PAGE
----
If you're trying to conceive, there are some key issues you should be discussing with your health care provider. Overall...
If you're trying to conceive, there are some key issues you should be discussing with your health care provider. Overall health: Habits, like smoking, your weight, and any other health concerns should be openly discussed. If there's an issue that might make conceiving or pregnancy difficult you can work on that with your provider - but only if they know about it. Medications you take: Prescription meds, over-the-counter meds, herbs, vitamins, essential oils, and any other medication should be brought up. Many meds aren't approved for use during pregnancy and your health care provider can help you find new options. Are you sad: Mood does matter. Your mood can be the difference between a happy healthy pregnancy and a problematic pregnancy. Also, if you don't take care of your own mental health, you're going to find that caring for a baby is hard, possibly too hard. Your cycle: If you have heavy, overly painful, or erratic period cycles, bring it up. Your health care provider can help you to figure out issues like tracking ovulation (with an erratic cycle) and in some cases painful periods can indicate a problem (like a fibroid) which can make conception difficult. Any other concerns: If you're feeling too old, too young, too scared, too unsure, too anything to have a baby, talk to your health care provider. These feelings are way normal, and you can get help. You want to feel positive and ready when you conceive. *PS not all health care providers will bring these issues up - for the health of yourself, and your soon-to-be baby, take the lead and bring them up yourself.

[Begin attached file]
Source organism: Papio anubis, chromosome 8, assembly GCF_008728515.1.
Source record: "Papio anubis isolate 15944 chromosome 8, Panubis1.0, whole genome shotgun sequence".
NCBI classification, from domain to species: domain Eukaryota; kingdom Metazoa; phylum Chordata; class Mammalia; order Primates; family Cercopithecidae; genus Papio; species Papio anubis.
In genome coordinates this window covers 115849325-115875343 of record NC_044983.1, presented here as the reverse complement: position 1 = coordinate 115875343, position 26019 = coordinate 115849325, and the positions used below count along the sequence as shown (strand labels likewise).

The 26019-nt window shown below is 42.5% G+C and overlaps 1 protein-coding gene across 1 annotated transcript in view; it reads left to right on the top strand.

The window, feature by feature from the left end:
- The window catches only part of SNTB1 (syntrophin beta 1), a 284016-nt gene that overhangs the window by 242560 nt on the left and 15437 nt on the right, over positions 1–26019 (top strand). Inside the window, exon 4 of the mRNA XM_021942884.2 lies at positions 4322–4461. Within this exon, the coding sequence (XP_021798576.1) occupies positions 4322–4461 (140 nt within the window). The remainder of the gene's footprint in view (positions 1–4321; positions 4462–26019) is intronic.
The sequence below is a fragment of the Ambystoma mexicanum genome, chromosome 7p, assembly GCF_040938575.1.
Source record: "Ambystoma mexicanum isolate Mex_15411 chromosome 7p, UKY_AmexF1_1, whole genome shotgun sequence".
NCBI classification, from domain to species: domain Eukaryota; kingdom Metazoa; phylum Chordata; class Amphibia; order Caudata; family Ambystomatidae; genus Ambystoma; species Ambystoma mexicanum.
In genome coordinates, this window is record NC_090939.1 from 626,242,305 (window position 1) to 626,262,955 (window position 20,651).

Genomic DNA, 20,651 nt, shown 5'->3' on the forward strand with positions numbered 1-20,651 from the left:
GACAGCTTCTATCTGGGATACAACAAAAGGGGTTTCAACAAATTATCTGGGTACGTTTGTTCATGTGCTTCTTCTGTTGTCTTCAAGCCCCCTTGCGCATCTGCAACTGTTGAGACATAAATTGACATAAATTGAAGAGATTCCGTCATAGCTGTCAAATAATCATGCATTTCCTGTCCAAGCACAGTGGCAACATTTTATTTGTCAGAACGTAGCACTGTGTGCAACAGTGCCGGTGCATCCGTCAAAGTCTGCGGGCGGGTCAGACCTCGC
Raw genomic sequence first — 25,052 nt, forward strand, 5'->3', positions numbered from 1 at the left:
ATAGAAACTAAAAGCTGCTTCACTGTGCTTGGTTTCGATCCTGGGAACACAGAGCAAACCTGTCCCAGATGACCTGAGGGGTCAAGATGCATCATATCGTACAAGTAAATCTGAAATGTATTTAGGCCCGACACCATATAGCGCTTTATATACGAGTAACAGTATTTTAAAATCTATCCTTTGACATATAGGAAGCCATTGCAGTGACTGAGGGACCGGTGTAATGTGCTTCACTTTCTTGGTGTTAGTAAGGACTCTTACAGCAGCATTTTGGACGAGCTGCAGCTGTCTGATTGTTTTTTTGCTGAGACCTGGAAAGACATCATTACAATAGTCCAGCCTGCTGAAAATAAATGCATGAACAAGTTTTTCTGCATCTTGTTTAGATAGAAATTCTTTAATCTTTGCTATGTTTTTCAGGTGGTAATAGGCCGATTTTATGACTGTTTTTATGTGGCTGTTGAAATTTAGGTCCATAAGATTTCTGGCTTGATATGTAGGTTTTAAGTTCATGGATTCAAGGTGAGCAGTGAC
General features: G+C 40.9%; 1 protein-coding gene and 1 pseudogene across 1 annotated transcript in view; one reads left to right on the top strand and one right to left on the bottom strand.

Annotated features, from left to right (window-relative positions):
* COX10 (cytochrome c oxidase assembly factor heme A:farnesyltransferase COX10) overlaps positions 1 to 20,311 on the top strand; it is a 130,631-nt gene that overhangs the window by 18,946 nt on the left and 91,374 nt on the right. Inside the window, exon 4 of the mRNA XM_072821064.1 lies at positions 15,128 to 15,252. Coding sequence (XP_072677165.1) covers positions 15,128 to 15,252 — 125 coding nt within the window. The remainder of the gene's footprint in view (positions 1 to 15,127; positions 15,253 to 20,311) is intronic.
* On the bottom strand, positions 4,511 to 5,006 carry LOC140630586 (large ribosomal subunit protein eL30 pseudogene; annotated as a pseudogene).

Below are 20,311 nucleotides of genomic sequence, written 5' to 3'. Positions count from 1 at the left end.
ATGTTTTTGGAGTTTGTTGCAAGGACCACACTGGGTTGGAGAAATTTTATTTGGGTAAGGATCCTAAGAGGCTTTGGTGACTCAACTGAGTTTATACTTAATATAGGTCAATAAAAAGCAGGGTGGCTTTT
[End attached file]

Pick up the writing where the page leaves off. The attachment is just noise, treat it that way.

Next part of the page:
Tags: can't concieve conceiving a baby female health and wellness health concerns during pregnancy how to conceive new mom questions women and health care


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